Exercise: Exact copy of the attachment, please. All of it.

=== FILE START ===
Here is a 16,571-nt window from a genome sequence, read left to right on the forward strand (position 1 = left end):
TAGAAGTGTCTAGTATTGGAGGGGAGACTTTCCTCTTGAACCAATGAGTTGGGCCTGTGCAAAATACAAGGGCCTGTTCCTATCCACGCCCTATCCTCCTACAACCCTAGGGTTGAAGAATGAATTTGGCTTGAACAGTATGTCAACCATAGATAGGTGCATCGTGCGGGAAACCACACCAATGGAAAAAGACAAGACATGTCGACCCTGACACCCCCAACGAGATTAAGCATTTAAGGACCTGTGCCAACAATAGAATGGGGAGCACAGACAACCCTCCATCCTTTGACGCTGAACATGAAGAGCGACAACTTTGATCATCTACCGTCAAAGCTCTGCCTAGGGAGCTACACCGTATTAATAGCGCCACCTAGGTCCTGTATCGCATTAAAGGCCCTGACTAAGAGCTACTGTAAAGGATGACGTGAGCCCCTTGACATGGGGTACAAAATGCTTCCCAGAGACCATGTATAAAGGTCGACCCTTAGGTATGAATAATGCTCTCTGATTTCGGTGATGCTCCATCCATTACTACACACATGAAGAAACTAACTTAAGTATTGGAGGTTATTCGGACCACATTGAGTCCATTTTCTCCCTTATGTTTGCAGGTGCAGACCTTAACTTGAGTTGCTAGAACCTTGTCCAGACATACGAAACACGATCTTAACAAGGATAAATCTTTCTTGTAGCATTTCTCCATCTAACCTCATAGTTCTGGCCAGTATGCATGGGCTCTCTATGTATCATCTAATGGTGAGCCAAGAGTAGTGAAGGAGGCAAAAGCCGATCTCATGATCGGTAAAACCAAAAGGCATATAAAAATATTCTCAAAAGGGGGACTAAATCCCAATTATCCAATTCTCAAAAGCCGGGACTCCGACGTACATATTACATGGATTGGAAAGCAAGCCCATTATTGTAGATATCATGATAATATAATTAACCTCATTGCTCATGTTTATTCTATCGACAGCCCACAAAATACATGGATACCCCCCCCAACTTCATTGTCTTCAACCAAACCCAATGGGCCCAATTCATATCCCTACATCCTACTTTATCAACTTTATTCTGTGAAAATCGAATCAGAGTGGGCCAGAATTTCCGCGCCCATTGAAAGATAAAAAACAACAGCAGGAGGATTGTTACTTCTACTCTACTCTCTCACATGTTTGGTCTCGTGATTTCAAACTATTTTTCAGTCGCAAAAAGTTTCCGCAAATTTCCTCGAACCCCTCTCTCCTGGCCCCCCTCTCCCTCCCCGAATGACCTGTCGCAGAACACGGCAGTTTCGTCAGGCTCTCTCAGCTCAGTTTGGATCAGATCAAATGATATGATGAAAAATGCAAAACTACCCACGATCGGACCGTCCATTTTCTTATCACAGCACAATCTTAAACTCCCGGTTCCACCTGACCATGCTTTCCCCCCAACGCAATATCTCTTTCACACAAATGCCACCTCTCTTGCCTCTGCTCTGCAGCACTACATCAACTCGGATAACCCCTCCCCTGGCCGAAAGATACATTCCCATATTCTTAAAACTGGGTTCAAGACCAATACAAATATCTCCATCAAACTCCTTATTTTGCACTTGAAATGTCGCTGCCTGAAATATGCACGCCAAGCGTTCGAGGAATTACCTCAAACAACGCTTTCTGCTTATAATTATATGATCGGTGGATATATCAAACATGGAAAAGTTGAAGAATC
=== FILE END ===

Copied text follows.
Here is a 16,571-nt window from a genome sequence, read left to right on the forward strand (position 1 = left end):
TAGAAGTGTCTAGTATTGGAGGGGAGACTTTCCTCTTGAACCAATGAGTTGGGCCTGTGCAAAATACAAGGGCCTGTTCCTATCCACGCCCTATCCTCCTACAACCCTAGGGTTGAAGAATGAATTTGGCTTGAACAGTATGTCAACCATAGATAGGTGCATCGTGCGGGAAACCACACCAATGGAAAAAGACAAGACATGTCGACCCTGACACCCCCAACGAGATTAAGCATTTAAGGACCTGTGCCAACAATAGAATGGGGAGCACAGACAACCCTCCATCCTTTGACGCTGAACATGAAGAGCGACAACTTTGATCATCTACCGTCAAAGCTCTGCCTAGGGAGCTACACCGTATTAATAGCGCCACCTAGGTCCTGTATCGCATTAAAGGCCCTGACTAAGAGCTACTGTAAAGGATGACGTGAGCCCCTTGACATGGGGTACAAAATGCTTCCCAGAGACCATGTATAAAGGTCGACCCTTAGGTATGAATAATGCTCTCTGATTTCGGTGATGCTCCATCCATTACTACACACATGAAGAAACTAACTTAAGTATTGGAGGTTATTCGGACCACATTGAGTCCATTTTCTCCCTTATGTTTGCAGGTGCAGACCTTAACTTGAGTTGCTAGAACCTTGTCCAGACATACGAAACACGATCTTAACAAGGATAAATCTTTCTTGTAGCATTTCTCCATCTAACCTCATAGTTCTGGCCAGTATGCATGGGCTCTCTATGTATCATCTAATGGTGAGCCAAGAGTAGTGAAGGAGGCAAAAGCCGATCTCATGATCGGTAAAACCAAAAGGCATATAAAAATATTCTCAAAAGGGGGACTAAATCCCAATTATCCAATTCTCAAAAGCCGGGACTCCGACGTACATATTACATGGATTGGAAAGCAAGCCCATTATTGTAGATATCATGATAATATAATTAACCTCATTGCTCATGTTTATTCTATCGACAGCCCACAAAATACATGGATACCCCCCCCAACTTCATTGTCTTCAACCAAACCCAATGGGCCCAATTCATATCCCTACATCCTACTTTATCAACTTTATTCTGTGAAAATCGAATCAGAGTGGGCCAGAATTTCCGCGCCCATTGAAAGATAAAAAACAACAGCAGGAGGATTGTTACTTCTACTCTACTCTCTCACATGTTTGGTCTCGTGATTTCAAACTATTTTTCAGTCGCAAAAAGTTTCCGCAAATTTCCTCGAACCCCTCTCTCCTGGCCCCCCTCTCCCTCCCCGAATGACCTGTCGCAGAACACGGCAGTTTCGTCAGGCTCTCTCAGCTCAGTTTGGATCAGATCAAATGATATGATGAAAAATGCAAAACTACCCACGATCGGACCGTCCATTTTCTTATCACAGCACAATCTTAAACTCCCGGTTCCACCTGACCATGCTTTCCCCCCAACGCAATATCTCTTTCACACAAATGCCACCTCTCTTGCCTCTGCTCTGCAGCACTACATCAACTCGGATAACCCCTCCCCTGGCCGAAAGATACATTCCCATATTCTTAAAACTGGGTTCAAGACCAATACAAATATCTCCATCAAACTCCTTATTTTGCACTTGAAATGTCGCTGCCTGAAATATGCACGCCAAGCGTTCGAGGAATTACCTCAAACAACGCTTTCTGCTTATAATTATATGATCGGTGGATATATCAAACATGGAAAAGTTGAAGAATC